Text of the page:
A much healthier way to help children, friends, and family is to provide the freedom to feel and express feelings of sadness. As adults we may have a harder time being with these kinds of feelings if we have learned over and over to avoid those feelings through the consistent use of the myths don’t feel bad and replace the loss.
A host of problems in life are connected to the inability to access and appropriately communicate our feelings in the moment we have them. Can you think of some examples from your life in which you may have learned to replace the loss rather than process feelings of grief?
All relationships are unique, there are no exceptions. You cannot replace a relationship. You must grieve and complete your relationships to the person [or animal] who died; or to the marriage or romance that ended, or to the business venture that has ended. Until and unless you do that, you’re doomed to drag the past into your present and thereby sabotage your future.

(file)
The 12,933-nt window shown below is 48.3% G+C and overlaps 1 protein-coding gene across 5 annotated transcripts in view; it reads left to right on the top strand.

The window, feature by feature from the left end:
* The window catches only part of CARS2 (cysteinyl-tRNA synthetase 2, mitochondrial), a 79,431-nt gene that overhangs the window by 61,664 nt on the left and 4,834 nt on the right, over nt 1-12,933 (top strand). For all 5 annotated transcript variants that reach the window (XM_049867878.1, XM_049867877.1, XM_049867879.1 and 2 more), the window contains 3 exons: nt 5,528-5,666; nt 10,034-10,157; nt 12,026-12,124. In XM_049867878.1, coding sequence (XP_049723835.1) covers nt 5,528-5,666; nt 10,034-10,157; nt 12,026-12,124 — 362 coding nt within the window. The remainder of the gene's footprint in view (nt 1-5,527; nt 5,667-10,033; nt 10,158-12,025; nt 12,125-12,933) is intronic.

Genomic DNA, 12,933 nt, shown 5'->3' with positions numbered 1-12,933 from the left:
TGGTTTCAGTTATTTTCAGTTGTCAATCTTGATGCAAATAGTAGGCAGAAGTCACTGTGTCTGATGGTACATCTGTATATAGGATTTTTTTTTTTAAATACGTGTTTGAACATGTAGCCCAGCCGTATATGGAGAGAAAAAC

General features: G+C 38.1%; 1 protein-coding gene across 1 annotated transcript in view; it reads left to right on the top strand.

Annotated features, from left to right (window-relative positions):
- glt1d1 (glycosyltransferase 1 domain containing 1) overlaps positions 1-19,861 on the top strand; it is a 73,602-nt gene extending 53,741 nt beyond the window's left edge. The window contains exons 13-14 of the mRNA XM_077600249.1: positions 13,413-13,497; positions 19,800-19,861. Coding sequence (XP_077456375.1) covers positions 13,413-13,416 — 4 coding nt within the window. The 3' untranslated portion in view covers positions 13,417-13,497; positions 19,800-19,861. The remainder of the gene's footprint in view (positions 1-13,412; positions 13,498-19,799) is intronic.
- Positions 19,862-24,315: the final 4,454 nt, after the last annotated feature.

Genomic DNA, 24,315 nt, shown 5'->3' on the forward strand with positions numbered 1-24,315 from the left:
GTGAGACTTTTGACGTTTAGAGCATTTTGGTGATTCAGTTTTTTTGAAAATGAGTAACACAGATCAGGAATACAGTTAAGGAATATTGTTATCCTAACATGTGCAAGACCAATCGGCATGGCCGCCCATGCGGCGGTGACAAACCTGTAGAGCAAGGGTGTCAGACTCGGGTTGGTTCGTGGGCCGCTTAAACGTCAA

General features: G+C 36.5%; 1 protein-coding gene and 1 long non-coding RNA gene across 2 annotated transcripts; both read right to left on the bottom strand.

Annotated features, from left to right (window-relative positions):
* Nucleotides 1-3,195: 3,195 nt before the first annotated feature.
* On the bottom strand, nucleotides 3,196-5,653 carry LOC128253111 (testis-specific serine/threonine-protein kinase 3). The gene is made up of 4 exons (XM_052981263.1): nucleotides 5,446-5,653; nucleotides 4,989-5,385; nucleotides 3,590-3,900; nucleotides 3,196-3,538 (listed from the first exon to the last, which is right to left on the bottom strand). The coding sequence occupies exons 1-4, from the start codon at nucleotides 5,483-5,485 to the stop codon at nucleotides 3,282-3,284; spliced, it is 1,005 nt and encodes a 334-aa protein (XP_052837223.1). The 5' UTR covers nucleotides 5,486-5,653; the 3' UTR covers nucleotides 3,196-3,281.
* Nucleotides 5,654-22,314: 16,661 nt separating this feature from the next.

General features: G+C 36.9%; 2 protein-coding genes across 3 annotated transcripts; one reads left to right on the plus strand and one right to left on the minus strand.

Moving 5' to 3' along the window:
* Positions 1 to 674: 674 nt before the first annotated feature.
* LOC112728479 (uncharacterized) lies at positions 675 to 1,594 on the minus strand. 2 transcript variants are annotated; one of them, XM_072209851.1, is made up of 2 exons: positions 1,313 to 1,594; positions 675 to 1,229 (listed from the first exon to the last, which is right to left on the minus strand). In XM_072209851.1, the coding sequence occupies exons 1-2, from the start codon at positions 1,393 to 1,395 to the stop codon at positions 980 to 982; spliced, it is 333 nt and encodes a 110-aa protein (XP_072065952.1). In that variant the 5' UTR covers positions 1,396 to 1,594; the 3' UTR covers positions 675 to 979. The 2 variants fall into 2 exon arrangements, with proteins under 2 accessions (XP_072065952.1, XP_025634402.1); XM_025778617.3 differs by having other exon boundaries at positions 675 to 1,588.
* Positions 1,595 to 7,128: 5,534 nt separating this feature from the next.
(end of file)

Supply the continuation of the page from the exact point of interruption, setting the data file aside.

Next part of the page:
Spend time watching your comments and thoughts as you listen to those around you who may be grieving. Notice how prevalent and subtle these first 2 myths – don’t feel bad and replace the loss are in our culture. People often share with me that they just don’t know what to say or do in the face of someone sharing loss with them. Silence is a lost art – listen with your heart and remember that grievers do not need to fixed, they need to be heard! When you listen with your heart the next “right” thing to say (or not say) may be easier.
In the next article we will discover how the other 4 myths of the 6 myths mentioned here come into play in our lives and how to support each other in healthy expressions of grief.
About the Author
Michele Mariscal, PhD, is a grief recovery method specialist, author, and speaker who takes a multi-faceted approach, combining all of my experience and background to help people live a life of vitality. I specialize in helping people move through grief and loss, to find meaning and contribution in life. I work with groups in retreat setting, classrooms, as well as one-to-one coaching.